Saturday, June 30, 2012

Shadows over Bogenhafen: Reading Warhammer's "The Enemy Within" Campaign

WELCOME TO BOGENHAFEN
Shall I begin with spoilers?

I’m going to.

I don’t recall much from the sessions I ran Shadows over Bogenhafen; that would have been ’88 or ’89. The GURPS Fantasy campaign I ran ended up more than a little schizophrenic- with the players fighting bandits and wolves one week and then exploring vast and hugely magical ruins the next. The campaign somehow managed to sustain high magic with the relatively “normal” scale of GURPS. You could die easily, or at least be taken out badly if you didn’t play carefully. Running a WHFRP module with the system made sense- in both that death could be cheap and players were often out of their depth.

In a fit of strangeness, the party had just returned from an expedition to Ylaruam, where they’d gone out into the deep desert and found a massive Nithian ruin relatively intact. The fought through it- encountering magical torture devices, humiliating traps, rare artifacts, fonts of pure mana, and finally battling a Nithian astride a manticore. They triumphed, escaping with vast loot and no memory of what had transpired. A curse on the Nithians wiped all memory of it from their minds. So all they knew was that they’d walked out into the dunes, gotten banged up by something, and found vast supplies of cash and magic items. From there they traveled to Bogenhafen.

...Where the GM (me) somehow roped them into taking on a horribly mundane mission- steering them into the scenario. So they effectively went from the Battle at the Bridge in Moria to Ratcatcher’s Assistant.

OK- so a terrible tonal shift, but this was over twenty years ago.
As I said, I don’t remember much about running it except for this incident. The party had done the task, uncovered something and returned to their patron, more than a little shaken. Their employer began to question them when Izan (the friendliest of barbarians) raised both his hands signaling silence.

“Dude…
…there’s a demon in your sewers.”
The patron started to speak.
“No…dude.” Izan repeated himself. “There’s a demon in your sewers.”

TRAILING THE ENEMY
Shadows Over Bogenhafen’s the second part of The Enemy Within campaign for WHFRP. Where the first book, The Enemy Within, offers more of a campaign sourcebook, SoB presents a fully developed adventure. Several versions of this module exist. I have bits and pieces of the original GW folio edition (booklet and cover) plus the consolidated edition presented in Warhammer Adventure. The later lacks some of the frills, but does put everything together in one place. One incredibly tightly bound place. Seriously, the spine on Warhammer Adventure scares me- like if I try to pull it open too far it will either snap back and take a finger or simply shatter and split the book in twain. Hogshead also published a hardcover version of this, combining it with TEW, which makes sense.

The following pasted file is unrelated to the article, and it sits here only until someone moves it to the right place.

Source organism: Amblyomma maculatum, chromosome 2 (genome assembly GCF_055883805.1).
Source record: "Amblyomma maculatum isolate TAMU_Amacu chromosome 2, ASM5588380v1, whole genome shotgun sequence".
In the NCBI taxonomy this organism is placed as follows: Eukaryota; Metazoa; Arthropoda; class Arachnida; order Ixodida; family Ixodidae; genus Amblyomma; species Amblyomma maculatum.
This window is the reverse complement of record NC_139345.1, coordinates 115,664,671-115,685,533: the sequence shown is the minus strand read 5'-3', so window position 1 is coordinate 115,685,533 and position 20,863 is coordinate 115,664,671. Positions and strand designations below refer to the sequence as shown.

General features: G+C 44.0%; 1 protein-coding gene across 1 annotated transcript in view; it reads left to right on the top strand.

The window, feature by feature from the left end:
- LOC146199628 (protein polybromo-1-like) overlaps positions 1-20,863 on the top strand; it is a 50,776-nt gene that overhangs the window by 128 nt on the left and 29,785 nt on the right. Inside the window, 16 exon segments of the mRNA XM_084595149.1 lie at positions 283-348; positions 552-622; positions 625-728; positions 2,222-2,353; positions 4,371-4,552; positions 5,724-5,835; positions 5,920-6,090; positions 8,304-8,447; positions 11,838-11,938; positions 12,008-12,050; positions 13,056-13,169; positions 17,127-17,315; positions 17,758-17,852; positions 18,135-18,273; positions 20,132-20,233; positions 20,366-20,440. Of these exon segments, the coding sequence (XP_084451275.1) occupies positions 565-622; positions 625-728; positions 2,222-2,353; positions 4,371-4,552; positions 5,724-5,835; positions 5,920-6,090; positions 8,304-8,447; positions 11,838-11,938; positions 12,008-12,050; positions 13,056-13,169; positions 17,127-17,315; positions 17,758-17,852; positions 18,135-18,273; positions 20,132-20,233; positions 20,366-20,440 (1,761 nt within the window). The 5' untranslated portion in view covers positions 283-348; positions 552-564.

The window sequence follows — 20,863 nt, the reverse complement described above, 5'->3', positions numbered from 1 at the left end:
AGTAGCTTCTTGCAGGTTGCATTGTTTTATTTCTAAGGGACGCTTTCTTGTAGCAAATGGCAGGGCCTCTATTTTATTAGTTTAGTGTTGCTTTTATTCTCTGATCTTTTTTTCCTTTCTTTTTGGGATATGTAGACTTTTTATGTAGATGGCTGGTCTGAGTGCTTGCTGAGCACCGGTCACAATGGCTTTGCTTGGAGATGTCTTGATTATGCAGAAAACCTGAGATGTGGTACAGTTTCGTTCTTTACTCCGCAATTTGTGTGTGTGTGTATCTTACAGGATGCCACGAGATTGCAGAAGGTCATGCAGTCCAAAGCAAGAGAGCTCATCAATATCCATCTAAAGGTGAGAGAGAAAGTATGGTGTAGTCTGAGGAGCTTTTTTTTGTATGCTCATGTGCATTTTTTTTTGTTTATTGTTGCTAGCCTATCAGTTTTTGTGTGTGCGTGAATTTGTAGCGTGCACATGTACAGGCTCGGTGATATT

PRESENTATION
The original GW version comes with a 56-page A4 booklet; the folio cover including an interior map inside; a large fold-out full color map for the city; eight pages of handouts, and a card tile for the final fight area. Everything looks good and is well done- the booklet does a nice job of shifting between two and three column design, depending on the information being delivered. Little details like the headers and font choices make this hold together. More importantly you have Will Rees’ artwork throughout. These super-creepy images sell the atmosphere- a horrible and corrupted version of Albrecht Dürer that still freaks me out when I look at them. The cover image does this especially well- though it gives away a little more of the plot than I’d like. There’s a feel to GW art from this period- illustrations you can look at and immediately know where they come from. Once again the writing’s excellent- clear across the board and quietly funny in some spots.

My favorite part of the booklet may be at the end where they have a page offering special miniatures for the module. These aren’t great looking figures- early GW models could be hit or miss, but they certainly looked like nothing else coming out. I like that there’s a set for the sample PCs given for the campaign. I have to wonder how many times those characters have had to live through this? You could order the eighteen figures of the set for 12 pounds- plus post, by sending them a cheque or telephone ordering. At the time, though I wanted the figures, such luxuries were a little out of reach.

THE MEAN STREETS (AND SEWERS) OF BOGENHAFEN
The actual premise of the adventure is pretty simple. The PCs stumble onto an evil ceremony. They have to figure out how to stop it. I think that’s part of what makes Shadows Over Bogenhafen, and the best of the TEW pieces work. The adventure in the first volume felt slightly more complicated than necessary- the players could walk away confused about what had happened. SoB’s simplicity allows them to introduce a couple of significant red herrings and, more importantly, spend time building the atmosphere and the set up. Bogenhafen becomes an awesome backdrop GMs can linger in during this adventure or return to again later (assuming the players don’t allow it to be sucked into the void of Chaos).